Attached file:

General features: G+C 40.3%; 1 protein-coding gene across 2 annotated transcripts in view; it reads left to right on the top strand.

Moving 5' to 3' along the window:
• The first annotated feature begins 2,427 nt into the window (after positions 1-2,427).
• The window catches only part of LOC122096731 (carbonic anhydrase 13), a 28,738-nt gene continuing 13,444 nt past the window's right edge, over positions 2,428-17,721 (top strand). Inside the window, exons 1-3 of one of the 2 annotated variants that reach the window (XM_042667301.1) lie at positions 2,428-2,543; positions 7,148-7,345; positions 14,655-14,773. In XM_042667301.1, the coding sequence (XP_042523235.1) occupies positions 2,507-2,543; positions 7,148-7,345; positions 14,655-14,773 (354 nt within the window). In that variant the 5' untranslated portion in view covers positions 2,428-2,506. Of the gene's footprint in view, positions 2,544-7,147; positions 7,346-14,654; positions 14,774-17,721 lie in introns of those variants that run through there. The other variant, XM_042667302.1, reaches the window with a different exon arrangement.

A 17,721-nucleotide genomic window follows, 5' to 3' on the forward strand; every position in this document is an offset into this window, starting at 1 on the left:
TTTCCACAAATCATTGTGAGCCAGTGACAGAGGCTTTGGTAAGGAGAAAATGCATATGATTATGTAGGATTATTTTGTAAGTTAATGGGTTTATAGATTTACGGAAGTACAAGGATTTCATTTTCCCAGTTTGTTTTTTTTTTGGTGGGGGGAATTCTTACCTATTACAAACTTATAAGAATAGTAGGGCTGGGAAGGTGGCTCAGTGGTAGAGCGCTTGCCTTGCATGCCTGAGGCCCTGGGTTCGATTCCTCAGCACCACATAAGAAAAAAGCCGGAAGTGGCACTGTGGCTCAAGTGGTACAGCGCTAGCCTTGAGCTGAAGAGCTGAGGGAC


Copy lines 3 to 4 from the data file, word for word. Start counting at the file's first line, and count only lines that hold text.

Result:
• The first annotated feature begins 2,427 nt into the window (after positions 1-2,427).
• The window catches only part of LOC122096731 (carbonic anhydrase 13), a 28,738-nt gene continuing 13,444 nt past the window's right edge, over positions 2,428-17,721 (top strand). Inside the window, exons 1-3 of one of the 2 annotated variants that reach the window (XM_042667301.1) lie at positions 2,428-2,543; positions 7,148-7,345; positions 14,655-14,773. In XM_042667301.1, the coding sequence (XP_042523235.1) occupies positions 2,507-2,543; positions 7,148-7,345; positions 14,655-14,773 (354 nt within the window). In that variant the 5' untranslated portion in view covers positions 2,428-2,506. Of the gene's footprint in view, positions 2,544-7,147; positions 7,346-14,654; positions 14,774-17,721 lie in introns of those variants that run through there. The other variant, XM_042667302.1, reaches the window with a different exon arrangement.